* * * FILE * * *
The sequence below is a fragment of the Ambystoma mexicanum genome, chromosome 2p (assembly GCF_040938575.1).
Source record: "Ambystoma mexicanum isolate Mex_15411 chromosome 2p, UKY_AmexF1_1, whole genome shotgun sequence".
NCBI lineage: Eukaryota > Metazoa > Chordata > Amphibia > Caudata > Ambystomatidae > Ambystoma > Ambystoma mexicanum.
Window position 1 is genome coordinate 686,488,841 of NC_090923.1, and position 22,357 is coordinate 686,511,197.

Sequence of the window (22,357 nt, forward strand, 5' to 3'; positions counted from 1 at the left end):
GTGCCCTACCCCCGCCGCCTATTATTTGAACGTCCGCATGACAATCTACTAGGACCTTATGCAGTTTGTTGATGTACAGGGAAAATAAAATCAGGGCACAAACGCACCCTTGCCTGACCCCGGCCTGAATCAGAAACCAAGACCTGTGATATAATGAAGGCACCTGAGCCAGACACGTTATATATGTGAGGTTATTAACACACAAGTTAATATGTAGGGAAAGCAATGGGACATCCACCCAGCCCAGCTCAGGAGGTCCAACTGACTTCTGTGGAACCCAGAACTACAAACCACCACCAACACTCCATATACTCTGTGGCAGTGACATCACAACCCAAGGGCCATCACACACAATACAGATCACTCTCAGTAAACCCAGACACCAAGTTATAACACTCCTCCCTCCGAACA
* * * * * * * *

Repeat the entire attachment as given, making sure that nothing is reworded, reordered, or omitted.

The sequence below is a fragment of the Ambystoma mexicanum genome, chromosome 2p (assembly GCF_040938575.1).
Source record: "Ambystoma mexicanum isolate Mex_15411 chromosome 2p, UKY_AmexF1_1, whole genome shotgun sequence".
NCBI lineage: Eukaryota > Metazoa > Chordata > Amphibia > Caudata > Ambystomatidae > Ambystoma > Ambystoma mexicanum.
Window position 1 is genome coordinate 686,488,841 of NC_090923.1, and position 22,357 is coordinate 686,511,197.

Sequence of the window (22,357 nt, forward strand, 5' to 3'; positions counted from 1 at the left end):
GTGCCCTACCCCCGCCGCCTATTATTTGAACGTCCGCATGACAATCTACTAGGACCTTATGCAGTTTGTTGATGTACAGGGAAAATAAAATCAGGGCACAAACGCACCCTTGCCTGACCCCGGCCTGAATCAGAAACCAAGACCTGTGATATAATGAAGGCACCTGAGCCAGACACGTTATATATGTGAGGTTATTAACACACAAGTTAATATGTAGGGAAAGCAATGGGACATCCACCCAGCCCAGCTCAGGAGGTCCAACTGACTTCTGTGGAACCCAGAACTACAAACCACCACCAACACTCCATATACTCTGTGGCAGTGACATCACAACCCAAGGGCCATCACACACAATACAGATCACTCTCAGTAAACCCAGACACCAAGTTATAACACTCCTCCCTCCGAACA